A couple years ago, we ran a Roundtable here about Favorite Ghost Story Movies. This week’s theatrical release of the haunted mirror flick ‘Oculus’ brings the subject up again, so let’s turn it around and take a look at some of the worst allegedly-scary movies about hauntings or supernatural possession.
M. Enois Duarte
At the moment, I can’t think of a dumber supernatural-based movie than ‘A Haunted House‘, another hair-brained spoof from the Wayans brothers. They had great success with ‘Scary Movie’, but whatever talent they displayed at picking apart the conventions and clichés of the genre are completely lost in this horribly weak effort. Aside from a couple of unexpected chuckles, the movie is an absolute mess of idiocy and a total waste of a moviegoer’s time.
Adam Tyner (DVDTalk)
If you’ve ever spoken to me or read just about anything I’ve ever written, the following nine words may rattle you to the core: I’ve never seen ‘Death Bed: The Bed That Eats‘. From what little I know about this 1977 schlockfest, the premise is pretty much right there in the title. Anyone unfortunate enough to lie in this demon-possessed antique bed gets gobbled up. The mattress splits somewhere down the middle, foamy yellow saliva spews out, and its victims’ flesh is digested until there’s nothing left but hair and bone.
I first heard about ‘Death Bed’ on an EP that comedian Patton Oswalt put out in 2006, but I hadn’t gotten around to reading the movie’s English-as-a-second-language Wikipedia entry until just now. Here’s one of the highlights: “An artist who was trapped behind a painting and made immortal by the bed instead of being eaten by it and who the bed gives gifts to that it obtains from all the people it kills, mocks the bed for its stupidity. Enraged, the bed telekinetically destroys most of the house except for the room it is in.” Oh, ‘Death Bed’! Onto my Amazon wish list you go.
Did you ever sit down to watch a movie in the theater, figure out the twist ending about ten minutes in, and then have to sit through another 90 minutes for the movie to catch up with what you’ve already figured out? That was my experience with 2001’s ‘The Others‘, a Nicole Kidman vehicle about a spooky old house and the family that lives in it. Following in the footsteps of ‘The Sixth Sense’, the film wants to provide viewers with a twist ending. However, anyone with a functioning brain (a rarity in many moviegoers, I’ll admit) will see the all-too-obvious clues being provided from the get-go. Even more insulting is the fact that the majority of national critics actually gave this movie a recommendation.
Full disclosure: I have not actually seen this movie (or the sequels), but it’s just got to be the one of the dumbest possessed object premises you could get: ‘Evil Bong‘. And when I say “dumbest,” I mean that in the best possible sense. A bong possessed by an evil spirit that cause people who take a hit to have some really strange trips? That is first class stoner movie stuff. And it features Tommy Chong. Dude.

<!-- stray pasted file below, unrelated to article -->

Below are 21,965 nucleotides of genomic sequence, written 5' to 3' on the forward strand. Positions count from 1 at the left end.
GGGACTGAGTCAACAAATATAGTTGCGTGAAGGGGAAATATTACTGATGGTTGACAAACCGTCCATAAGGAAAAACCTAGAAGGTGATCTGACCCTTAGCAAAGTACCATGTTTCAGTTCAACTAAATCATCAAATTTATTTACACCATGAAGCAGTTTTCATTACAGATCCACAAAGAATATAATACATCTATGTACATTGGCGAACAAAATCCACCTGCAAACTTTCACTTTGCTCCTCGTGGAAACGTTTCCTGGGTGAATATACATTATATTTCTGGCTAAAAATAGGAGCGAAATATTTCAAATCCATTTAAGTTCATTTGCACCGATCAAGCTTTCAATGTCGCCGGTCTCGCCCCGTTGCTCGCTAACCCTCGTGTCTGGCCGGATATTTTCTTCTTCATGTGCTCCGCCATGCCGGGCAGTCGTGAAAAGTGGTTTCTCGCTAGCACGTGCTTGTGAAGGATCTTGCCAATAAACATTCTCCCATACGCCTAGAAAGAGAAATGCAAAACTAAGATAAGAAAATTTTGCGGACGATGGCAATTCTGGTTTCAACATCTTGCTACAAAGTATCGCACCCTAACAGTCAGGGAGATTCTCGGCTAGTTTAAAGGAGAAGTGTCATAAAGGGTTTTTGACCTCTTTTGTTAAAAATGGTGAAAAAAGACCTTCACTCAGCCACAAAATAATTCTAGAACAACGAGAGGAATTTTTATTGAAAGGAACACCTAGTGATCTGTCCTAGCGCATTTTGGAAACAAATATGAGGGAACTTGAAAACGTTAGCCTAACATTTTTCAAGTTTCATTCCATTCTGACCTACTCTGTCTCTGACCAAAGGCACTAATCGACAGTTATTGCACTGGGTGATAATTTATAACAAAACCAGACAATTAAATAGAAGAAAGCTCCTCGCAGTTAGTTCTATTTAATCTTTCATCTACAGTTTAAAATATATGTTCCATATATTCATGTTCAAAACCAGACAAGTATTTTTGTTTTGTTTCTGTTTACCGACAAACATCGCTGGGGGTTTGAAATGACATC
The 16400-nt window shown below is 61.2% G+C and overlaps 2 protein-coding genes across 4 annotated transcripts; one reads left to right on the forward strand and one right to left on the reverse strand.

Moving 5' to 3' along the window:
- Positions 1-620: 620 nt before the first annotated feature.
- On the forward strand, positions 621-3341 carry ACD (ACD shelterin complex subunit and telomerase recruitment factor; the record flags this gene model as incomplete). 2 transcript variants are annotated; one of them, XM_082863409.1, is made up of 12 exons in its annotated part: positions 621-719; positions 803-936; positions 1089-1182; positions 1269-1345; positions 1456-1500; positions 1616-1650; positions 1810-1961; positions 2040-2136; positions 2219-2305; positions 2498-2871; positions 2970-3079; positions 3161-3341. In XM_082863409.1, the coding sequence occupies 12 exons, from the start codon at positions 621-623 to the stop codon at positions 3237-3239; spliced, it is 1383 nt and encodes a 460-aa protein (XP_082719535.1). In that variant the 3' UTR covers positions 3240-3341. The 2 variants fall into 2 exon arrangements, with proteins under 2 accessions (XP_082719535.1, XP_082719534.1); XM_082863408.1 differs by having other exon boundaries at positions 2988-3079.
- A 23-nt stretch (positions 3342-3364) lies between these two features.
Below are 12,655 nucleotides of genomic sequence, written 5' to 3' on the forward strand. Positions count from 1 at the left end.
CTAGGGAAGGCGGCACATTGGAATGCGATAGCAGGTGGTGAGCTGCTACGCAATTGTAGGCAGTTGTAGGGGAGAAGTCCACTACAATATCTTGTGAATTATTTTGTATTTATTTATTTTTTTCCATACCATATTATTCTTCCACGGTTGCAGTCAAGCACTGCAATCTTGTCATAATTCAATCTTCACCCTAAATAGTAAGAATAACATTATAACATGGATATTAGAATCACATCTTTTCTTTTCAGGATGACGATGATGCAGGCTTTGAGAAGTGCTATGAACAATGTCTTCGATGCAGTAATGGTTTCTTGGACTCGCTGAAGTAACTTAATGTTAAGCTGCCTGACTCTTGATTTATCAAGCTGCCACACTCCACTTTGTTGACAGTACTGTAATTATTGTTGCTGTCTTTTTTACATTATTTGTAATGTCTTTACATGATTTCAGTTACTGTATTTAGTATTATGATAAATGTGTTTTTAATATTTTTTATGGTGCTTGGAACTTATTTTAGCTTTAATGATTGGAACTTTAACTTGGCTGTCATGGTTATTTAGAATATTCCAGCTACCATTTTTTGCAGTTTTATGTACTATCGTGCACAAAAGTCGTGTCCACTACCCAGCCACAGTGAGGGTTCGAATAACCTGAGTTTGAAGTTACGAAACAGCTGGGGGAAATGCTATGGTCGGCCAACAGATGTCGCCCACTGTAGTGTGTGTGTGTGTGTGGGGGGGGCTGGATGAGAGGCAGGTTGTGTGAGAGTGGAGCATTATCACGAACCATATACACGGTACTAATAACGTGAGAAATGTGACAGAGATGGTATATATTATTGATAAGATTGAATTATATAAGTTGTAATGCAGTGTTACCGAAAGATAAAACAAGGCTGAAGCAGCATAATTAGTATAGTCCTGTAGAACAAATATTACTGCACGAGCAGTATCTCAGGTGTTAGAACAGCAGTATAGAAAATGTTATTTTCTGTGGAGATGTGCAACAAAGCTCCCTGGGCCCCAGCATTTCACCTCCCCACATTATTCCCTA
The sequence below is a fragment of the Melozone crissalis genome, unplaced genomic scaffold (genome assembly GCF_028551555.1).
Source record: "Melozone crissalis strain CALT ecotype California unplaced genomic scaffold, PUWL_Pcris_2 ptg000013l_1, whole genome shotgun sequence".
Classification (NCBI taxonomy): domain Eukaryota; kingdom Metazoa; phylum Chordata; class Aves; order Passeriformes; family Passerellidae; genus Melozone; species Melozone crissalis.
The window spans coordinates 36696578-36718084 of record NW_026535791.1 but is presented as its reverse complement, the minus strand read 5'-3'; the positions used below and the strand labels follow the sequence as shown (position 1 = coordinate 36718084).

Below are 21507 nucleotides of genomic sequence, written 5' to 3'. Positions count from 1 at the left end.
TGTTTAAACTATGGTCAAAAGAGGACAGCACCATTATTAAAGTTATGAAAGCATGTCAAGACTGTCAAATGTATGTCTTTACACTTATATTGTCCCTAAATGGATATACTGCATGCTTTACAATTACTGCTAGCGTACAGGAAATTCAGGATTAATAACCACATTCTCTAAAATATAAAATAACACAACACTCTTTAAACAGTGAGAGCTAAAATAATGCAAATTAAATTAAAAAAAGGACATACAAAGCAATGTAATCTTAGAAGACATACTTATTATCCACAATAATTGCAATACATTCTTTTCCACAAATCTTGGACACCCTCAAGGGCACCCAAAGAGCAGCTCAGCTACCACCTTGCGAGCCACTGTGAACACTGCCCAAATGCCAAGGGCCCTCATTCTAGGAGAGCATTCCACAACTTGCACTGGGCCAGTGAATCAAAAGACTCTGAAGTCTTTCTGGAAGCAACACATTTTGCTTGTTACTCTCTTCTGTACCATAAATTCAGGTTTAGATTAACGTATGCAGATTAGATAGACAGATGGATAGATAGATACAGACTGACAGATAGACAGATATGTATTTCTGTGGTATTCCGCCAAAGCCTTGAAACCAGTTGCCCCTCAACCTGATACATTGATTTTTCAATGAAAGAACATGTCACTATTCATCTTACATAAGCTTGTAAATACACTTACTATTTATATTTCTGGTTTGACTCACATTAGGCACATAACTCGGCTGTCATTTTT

I’ve stricken the majority of it from my memory, but I can’t forget how bad ‘Godsend‘ was. The potential for a good story is there: Mourning parents decide to have their deceased son cloned, but something isn’t quite right with the replacement child. Once the clone passes the age at which their original kid died, he goes nuts. Looking back now, you can tell how bad ‘Godsend’ must be solely because it was made in co-star Robert De Niro’s very bad period. Not a single memorable or original thing happens in the movie. You’ve seen it all before in ‘The Omen’ and other creepy kid horror thrillers.
Considering what a tired cliché the scary ghost girl with long black hair has become in Asian horror cinema (see ‘Ringu’, ‘Dark Water’, ‘Ju-On: The Grudge’, etc.), I suppose it was inevitable that someone would make a movie in which the hair itself was evil. That finally came in a 2005 Korean film called ‘The Wig‘ (a.k.a. ‘Scary Hair’). Yes, you’ve got it – it’s a movie about a possessed wig.
You can pretty much put the pieces of this together from the title(s) alone. After a sickly cancer patient is left hairless from her chemotherapy treatments, the girl’s well-meaning sister buys her a wig of beautiful long hair, which promptly returns her to robust health and also makes her kind of slutty and eventually murderously psychotic. Well, it turns out that the wig was made from the hair of someone who didn’t exactly want to give it up while she was still alive, and now the hair wants revenge.
The inherent silliness of a haunted wig killing people (sometimes even by flying around on its own) is played for utmost seriousness in this very ridiculous horror thriller that goes through the motions of the evil ghost girl formula in the most by-the-numbers manner possible. I watched this on DVD as part of an Asian horror kick I was on several years back, and it was the lamest entry in a genre with more than a few weak efforts.
What are some of the dumbest haunting and possession-themed movies you’ve seen? Tell us about them in the Comments.